(Click for Flickr)"When I was a boy we didn't text message break up! We wrote a LETTER!"
My Grandfather's pocket watch(and the vest from my 70's suit aka the Vegas suit)
(Click for Flickr)"And we had to mail it in a MAILBOX not your new fangled eputers!"
Orginal NES bits and pieces - the rest of it is still hooked up(Click img for full size, linky for Picasa album)
Hamilton Secometer Blightbox
An 1940's Monopoly game
Nikkor 128mm f2.8 "On black"
(Click for Flickr)"And when you got drunk a week later and wanted to get back together you called her one THESE! Now, get off my lawn!"
1983 Campagnolo Super Record Rear Derailleur
My first wireless keyboard.
My first wired keyboard.
Old enough to remember when everyone had one of these by their television.
Remember the iPod Mini? The short-lived ancestor of the iPod Nano?With oh-so-caressable clickwheel and delightful monochrome screen?I bought this one 9 years ago. It won't die. It is built like a tank. It has outlived about 15 pairs of earphones.I keep telling myself that I won't buy myself a fancy new player until this one packs it in. Might have to wait a while.Not that I mind...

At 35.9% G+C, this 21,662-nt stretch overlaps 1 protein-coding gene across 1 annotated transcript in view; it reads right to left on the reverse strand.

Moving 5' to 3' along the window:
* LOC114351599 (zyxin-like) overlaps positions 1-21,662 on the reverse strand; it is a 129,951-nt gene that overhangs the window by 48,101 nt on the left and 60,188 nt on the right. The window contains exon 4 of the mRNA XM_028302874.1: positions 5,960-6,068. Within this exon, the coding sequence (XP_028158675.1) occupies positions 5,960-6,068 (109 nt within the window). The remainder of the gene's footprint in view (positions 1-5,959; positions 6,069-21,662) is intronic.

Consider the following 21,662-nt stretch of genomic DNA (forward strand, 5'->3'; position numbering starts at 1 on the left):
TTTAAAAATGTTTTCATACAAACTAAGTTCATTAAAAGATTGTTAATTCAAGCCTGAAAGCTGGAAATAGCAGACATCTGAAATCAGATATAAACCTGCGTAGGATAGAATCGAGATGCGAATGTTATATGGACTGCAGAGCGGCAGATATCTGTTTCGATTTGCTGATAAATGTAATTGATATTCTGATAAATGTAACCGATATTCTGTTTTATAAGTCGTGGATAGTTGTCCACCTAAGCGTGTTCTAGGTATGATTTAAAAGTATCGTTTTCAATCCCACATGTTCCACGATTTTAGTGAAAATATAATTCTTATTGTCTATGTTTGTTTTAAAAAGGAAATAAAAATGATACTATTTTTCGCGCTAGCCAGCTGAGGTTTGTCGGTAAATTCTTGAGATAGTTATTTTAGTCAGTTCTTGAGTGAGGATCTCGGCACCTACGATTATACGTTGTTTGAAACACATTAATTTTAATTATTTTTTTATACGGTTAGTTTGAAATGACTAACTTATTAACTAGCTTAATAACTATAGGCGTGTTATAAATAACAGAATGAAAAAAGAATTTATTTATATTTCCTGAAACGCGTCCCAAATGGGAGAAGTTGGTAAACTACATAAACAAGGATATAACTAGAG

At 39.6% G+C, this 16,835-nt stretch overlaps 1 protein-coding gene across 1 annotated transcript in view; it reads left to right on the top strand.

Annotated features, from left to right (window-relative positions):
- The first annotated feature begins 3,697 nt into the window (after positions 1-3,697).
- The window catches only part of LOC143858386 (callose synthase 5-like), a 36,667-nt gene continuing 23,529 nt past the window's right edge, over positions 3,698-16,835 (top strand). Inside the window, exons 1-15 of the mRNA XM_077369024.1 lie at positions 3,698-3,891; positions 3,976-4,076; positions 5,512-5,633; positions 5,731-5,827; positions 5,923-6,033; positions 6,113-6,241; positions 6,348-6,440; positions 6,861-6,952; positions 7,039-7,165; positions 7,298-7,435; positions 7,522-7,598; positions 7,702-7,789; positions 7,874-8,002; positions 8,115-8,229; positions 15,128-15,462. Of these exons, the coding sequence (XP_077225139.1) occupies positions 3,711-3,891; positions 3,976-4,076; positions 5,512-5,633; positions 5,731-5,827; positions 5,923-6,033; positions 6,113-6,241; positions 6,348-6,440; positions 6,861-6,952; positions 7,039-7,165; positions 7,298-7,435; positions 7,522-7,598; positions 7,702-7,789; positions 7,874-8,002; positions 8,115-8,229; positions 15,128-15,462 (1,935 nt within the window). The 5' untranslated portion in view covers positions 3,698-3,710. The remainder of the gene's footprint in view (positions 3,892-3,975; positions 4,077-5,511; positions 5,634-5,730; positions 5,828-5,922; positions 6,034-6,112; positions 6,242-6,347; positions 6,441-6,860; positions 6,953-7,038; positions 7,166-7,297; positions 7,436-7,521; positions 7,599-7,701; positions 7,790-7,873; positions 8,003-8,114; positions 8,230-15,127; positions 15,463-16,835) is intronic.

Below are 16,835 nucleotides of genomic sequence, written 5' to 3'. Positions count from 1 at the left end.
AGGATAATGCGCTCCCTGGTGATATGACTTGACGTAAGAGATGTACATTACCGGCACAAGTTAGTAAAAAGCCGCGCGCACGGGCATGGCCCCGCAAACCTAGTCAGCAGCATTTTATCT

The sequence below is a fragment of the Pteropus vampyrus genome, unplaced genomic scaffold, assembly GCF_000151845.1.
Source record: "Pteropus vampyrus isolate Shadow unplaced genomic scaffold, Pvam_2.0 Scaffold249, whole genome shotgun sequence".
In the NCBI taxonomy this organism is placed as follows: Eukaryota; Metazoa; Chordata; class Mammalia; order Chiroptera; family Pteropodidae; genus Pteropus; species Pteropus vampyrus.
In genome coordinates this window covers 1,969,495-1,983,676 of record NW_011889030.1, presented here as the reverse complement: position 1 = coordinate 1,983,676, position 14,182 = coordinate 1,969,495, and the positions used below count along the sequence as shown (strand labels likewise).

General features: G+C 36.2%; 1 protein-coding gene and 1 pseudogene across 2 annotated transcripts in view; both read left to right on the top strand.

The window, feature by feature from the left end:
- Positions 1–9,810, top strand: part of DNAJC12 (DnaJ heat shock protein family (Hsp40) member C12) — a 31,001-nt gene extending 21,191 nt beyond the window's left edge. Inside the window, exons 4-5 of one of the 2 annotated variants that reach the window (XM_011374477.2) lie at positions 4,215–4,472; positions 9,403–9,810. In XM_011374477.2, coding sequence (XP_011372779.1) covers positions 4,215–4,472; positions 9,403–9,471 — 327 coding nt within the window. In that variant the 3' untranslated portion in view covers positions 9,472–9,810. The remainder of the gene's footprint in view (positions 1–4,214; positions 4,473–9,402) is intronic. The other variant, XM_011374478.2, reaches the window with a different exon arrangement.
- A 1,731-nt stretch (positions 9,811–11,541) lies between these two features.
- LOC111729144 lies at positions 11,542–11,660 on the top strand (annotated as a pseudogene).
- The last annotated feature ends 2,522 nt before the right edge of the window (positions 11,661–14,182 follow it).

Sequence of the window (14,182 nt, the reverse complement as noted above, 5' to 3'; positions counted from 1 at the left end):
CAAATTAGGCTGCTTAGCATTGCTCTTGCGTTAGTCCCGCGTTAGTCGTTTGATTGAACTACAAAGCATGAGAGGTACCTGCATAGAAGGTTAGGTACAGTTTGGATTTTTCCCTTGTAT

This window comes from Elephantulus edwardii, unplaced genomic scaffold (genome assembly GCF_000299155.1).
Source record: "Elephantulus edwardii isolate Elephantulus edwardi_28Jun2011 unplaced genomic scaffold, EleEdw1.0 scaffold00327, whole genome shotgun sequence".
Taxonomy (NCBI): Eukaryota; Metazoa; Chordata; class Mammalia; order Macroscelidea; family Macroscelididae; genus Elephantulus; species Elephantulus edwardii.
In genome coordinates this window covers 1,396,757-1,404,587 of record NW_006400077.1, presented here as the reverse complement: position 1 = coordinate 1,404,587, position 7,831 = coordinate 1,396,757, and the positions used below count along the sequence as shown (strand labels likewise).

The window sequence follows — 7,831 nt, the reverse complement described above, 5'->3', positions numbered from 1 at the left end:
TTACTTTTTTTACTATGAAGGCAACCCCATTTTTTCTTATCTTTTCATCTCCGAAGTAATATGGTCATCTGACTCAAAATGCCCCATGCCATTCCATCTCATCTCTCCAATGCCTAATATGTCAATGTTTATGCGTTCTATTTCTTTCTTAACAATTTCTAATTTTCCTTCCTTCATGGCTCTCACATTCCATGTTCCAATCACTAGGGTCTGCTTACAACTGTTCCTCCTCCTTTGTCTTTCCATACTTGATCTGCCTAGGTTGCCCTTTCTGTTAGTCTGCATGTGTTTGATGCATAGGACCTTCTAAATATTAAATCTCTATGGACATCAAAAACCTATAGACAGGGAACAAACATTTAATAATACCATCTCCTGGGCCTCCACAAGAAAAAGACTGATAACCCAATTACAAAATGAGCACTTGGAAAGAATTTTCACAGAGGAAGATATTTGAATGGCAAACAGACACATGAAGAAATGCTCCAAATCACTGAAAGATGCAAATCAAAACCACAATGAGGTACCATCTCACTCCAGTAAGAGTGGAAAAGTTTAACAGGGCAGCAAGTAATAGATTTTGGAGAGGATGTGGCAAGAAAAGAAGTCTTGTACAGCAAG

Slide RuleNever forget a room full of nerds wielding these things got us to the moon, not Windows 8.
Motorola StarTACStill works!
Unfortunately, not my absHowever, we're all set for laundry if the EMP bomb blows...
I play the world's oldest instrument
(Click for bigger and better)Nikon Zoom 8, through the focusing screen of a Nikon F4.
(Click for bigger and better)An image worth more than a thousand words.
(Click for bigger and better)I still use this one from time to time.
The Greenie Hawkeye FlashI don't just use antique cameras. I take them apart, clean them, lubricate the moving parts, modify them as desired (this one has had the lens changed and was painted) then put them back together and abuse them.
Zenith Betamax circa 1979
Intellivision games, with 7kb ROM shown
440 Naturally Aspirated PoniesNone of that computerized bullshiat
Anime on laserdisc.In the olden days, if you wanted to watch subtitled Japanese cartoons, someone would hook their laserdisc player up to an Amiga hooked up to a S-VHS deck, and the Amiga would digitally add subtitles. Then you had an S-VHS master. Then they'd record that to regular VHS and let everyone know. The people who wanted a copy would mail you a money order, and you'd mail them a VHS tape. And that's how we fansubbed in the olden days.
A fountain pen, and the jar you fill it from
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